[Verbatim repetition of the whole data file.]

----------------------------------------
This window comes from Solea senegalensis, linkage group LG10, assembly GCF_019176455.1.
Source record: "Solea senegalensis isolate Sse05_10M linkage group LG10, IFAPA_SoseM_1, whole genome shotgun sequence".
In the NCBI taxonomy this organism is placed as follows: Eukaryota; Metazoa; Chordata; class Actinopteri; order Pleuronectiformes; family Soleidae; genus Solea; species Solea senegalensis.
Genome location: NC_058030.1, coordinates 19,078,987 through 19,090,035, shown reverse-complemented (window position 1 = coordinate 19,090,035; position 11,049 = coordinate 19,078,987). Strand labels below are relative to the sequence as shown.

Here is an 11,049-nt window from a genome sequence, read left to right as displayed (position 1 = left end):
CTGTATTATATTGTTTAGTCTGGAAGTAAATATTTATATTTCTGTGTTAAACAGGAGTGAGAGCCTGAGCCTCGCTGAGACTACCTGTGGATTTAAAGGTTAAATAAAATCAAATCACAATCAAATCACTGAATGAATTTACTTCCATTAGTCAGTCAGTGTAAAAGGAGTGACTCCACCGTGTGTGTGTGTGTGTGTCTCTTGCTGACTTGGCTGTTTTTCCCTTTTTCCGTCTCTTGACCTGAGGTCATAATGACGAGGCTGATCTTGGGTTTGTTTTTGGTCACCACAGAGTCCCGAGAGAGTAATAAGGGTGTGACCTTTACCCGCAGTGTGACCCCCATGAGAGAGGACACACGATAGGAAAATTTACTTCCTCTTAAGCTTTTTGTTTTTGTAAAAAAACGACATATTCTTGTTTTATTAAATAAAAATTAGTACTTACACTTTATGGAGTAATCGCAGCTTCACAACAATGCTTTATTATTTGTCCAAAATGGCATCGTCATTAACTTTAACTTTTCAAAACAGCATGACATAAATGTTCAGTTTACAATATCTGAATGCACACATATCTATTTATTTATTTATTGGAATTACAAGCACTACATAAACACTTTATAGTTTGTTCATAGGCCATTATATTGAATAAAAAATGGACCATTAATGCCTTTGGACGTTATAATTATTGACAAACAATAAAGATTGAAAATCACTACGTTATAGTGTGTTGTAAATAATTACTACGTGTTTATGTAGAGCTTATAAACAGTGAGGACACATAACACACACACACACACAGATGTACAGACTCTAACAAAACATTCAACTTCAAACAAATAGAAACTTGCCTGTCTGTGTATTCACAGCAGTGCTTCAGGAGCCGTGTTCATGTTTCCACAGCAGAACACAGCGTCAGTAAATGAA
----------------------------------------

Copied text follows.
This window comes from Solea senegalensis, linkage group LG10, assembly GCF_019176455.1.
Source record: "Solea senegalensis isolate Sse05_10M linkage group LG10, IFAPA_SoseM_1, whole genome shotgun sequence".
In the NCBI taxonomy this organism is placed as follows: Eukaryota; Metazoa; Chordata; class Actinopteri; order Pleuronectiformes; family Soleidae; genus Solea; species Solea senegalensis.
Genome location: NC_058030.1, coordinates 19,078,987 through 19,090,035, shown reverse-complemented (window position 1 = coordinate 19,090,035; position 11,049 = coordinate 19,078,987). Strand labels below are relative to the sequence as shown.

Here is an 11,049-nt window from a genome sequence, read left to right as displayed (position 1 = left end):
CTGTATTATATTGTTTAGTCTGGAAGTAAATATTTATATTTCTGTGTTAAACAGGAGTGAGAGCCTGAGCCTCGCTGAGACTACCTGTGGATTTAAAGGTTAAATAAAATCAAATCACAATCAAATCACTGAATGAATTTACTTCCATTAGTCAGTCAGTGTAAAAGGAGTGACTCCACCGTGTGTGTGTGTGTGTGTCTCTTGCTGACTTGGCTGTTTTTCCCTTTTTCCGTCTCTTGACCTGAGGTCATAATGACGAGGCTGATCTTGGGTTTGTTTTTGGTCACCACAGAGTCCCGAGAGAGTAATAAGGGTGTGACCTTTACCCGCAGTGTGACCCCCATGAGAGAGGACACACGATAGGAAAATTTACTTCCTCTTAAGCTTTTTGTTTTTGTAAAAAAACGACATATTCTTGTTTTATTAAATAAAAATTAGTACTTACACTTTATGGAGTAATCGCAGCTTCACAACAATGCTTTATTATTTGTCCAAAATGGCATCGTCATTAACTTTAACTTTTCAAAACAGCATGACATAAATGTTCAGTTTACAATATCTGAATGCACACATATCTATTTATTTATTTATTGGAATTACAAGCACTACATAAACACTTTATAGTTTGTTCATAGGCCATTATATTGAATAAAAAATGGACCATTAATGCCTTTGGACGTTATAATTATTGACAAACAATAAAGATTGAAAATCACTACGTTATAGTGTGTTGTAAATAATTACTACGTGTTTATGTAGAGCTTATAAACAGTGAGGACACATAACACACACACACACACAGATGTACAGACTCTAACAAAACATTCAACTTCAAACAAATAGAAACTTGCCTGTCTGTGTATTCACAGCAGTGCTTCAGGAGCCGTGTTCATGTTTCCACAGCAGAACACAGCGTCAGTAAATGAA